Gartner warns that businesses that decide to stick with Windows XP -- Windows Vista's predecessor -- until Windows 7 is available may be pushing their luck.
Computer users that pass on Microsoft's new Windows Vista operating system in favor of the company's next OS release could find themselves in the lurch given Microsoft's "poor" track record for shipping new products on time, research firm Gartner is warnings its clients.
In a note, Gartner said it's been told by Microsoft that the software maker is "scoping Windows 7 development to a three-year time frame," confirming earlier new reports about Microsoft's plan for a Windows Vista successor.
But Gartner warns that businesses that decide to stick with Windows XP -- Vista's predecessor -- until Windows 7 is available may be pushing their luck. "If the release date slips, enterprises will find it difficult to fully eliminate Windows XP before ISV and Microsoft support [for Windows XP] ends," Gartner analysts write in the note.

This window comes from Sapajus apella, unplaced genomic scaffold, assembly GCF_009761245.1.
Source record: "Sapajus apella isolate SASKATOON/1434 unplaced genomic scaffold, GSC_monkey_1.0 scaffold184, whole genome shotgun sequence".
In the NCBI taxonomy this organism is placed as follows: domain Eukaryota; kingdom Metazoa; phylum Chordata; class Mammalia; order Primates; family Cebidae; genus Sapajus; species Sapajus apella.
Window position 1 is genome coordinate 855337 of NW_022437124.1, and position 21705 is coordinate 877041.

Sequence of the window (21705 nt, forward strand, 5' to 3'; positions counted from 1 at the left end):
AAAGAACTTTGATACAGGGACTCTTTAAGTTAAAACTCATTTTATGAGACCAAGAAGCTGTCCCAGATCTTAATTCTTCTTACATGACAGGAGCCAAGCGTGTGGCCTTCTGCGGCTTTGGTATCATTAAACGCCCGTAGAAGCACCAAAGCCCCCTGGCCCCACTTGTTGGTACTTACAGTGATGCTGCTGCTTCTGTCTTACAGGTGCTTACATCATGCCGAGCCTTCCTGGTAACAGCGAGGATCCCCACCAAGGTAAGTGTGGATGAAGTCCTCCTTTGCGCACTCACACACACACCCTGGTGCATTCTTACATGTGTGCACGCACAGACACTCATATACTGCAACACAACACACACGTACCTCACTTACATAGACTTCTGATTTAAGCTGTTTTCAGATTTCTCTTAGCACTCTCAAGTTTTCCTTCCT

A number of businesses and government agencies have indicated they may forego installing Windows Vista on their enterprise systems due to concerns about price, performance, and application compatibility. Some 30% of the 612 IT pros that responded to a recent InformationWeek survey said they have no plans to upgrade their company's computer systems to Windows Vista.
But Gartner, in the note published last week, says sticking with Windows XP until Windows 7 arrives is a risky strategy for IT deparments. "They should continue with plans for Vista," the research firm advises, noting that "Microsoft's track record for delivery-to-schedule is poor."
Indeed, Windows Vista was originally scheduled to launch in 2006, but did not hit the market until January of this year.
Gartner also notes that Microsoft has provided little information to date about Windows 7, other than the fact that there will be 32-bit and 64-bit versions. That, according to Gartner, means one of two things: "Microsoft doesn't really know what Windows 7 will comprise or does not want to commit publicly to what it will comprise."
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